The first evidence of water ice clouds beyond the solar system has recently been discovered by astronomers.
Such ice clouds have not been seen outside of the planets orbiting our Sun until now and it’s the first time such a discovery has been made. In our solar system water ice clouds exist on the gas giant planets; Jupiter, Saturn, Uranus, and Neptune.
Jacqueline Fahertym, along with a team including Carnegie’s Andrew Monson at the Las Campanas Observatory in Chile used the FourStar near infrared camera to detect the coldest brown dwarf ever characterized. Their findings are the result of 151 images taken over three nights and combined.
The object, named WISE J085510.83-071442.5, or W0855, was first seen by NASA’s Wide-Field Infrared Explorer mission and published earlier in 2014 but it was not known if it could be detected by Earth-based facilities.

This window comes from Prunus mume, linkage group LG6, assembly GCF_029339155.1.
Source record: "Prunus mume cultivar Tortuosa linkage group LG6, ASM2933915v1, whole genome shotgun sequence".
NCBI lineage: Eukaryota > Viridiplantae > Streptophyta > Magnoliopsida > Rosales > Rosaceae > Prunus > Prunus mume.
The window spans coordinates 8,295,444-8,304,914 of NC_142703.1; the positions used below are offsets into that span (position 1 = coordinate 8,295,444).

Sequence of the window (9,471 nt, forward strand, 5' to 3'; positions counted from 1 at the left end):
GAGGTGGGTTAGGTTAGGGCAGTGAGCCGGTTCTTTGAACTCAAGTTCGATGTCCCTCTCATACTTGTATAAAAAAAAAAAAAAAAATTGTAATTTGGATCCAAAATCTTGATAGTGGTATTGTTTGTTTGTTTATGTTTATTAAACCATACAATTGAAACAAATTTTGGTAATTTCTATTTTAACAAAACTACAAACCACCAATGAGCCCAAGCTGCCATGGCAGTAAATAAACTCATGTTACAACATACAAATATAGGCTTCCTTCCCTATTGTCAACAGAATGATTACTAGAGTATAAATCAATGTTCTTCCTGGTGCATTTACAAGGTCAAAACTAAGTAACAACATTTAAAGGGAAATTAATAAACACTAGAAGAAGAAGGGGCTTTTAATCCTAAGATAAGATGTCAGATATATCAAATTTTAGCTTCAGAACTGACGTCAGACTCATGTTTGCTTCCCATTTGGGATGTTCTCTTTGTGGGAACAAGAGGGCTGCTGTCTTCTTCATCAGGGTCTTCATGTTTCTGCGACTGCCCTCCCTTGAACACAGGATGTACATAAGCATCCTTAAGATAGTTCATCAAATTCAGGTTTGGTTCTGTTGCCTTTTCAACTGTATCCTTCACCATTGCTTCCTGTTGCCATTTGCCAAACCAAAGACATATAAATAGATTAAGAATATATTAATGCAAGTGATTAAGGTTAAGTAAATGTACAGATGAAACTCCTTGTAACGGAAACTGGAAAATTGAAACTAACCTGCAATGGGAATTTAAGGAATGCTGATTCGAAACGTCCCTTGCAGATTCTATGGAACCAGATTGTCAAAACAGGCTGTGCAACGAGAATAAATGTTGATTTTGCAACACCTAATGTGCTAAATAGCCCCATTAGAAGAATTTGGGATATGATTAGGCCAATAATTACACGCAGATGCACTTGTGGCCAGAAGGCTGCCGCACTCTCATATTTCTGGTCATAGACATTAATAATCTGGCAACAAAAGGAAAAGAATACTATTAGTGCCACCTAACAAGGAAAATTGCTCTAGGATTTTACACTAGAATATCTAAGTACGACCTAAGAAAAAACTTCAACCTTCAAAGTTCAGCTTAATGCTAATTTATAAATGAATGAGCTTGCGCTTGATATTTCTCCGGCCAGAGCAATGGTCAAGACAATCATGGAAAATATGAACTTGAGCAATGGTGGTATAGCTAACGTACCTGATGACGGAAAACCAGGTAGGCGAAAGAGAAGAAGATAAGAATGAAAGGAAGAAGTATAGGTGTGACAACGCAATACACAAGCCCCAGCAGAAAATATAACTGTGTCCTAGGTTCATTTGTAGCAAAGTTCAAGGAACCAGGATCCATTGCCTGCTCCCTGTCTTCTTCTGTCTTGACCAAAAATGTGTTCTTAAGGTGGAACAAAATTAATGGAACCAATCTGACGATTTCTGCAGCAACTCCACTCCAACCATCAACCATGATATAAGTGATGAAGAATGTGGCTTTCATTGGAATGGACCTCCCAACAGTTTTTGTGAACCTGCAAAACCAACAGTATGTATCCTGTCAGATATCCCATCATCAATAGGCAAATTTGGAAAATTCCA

W0855 was the fourth-closest system to Sun, practically a next-door neighbor in astronomical distances. A comparison of the team’s near-infrared images of W0855 with models for predicting the atmospheric content of brown dwarfs showed evidence of frozen clouds of sulfide and water.
Faherty said that ice clouds are predicted to be very important in the atmospheres of planets beyond our Solar System.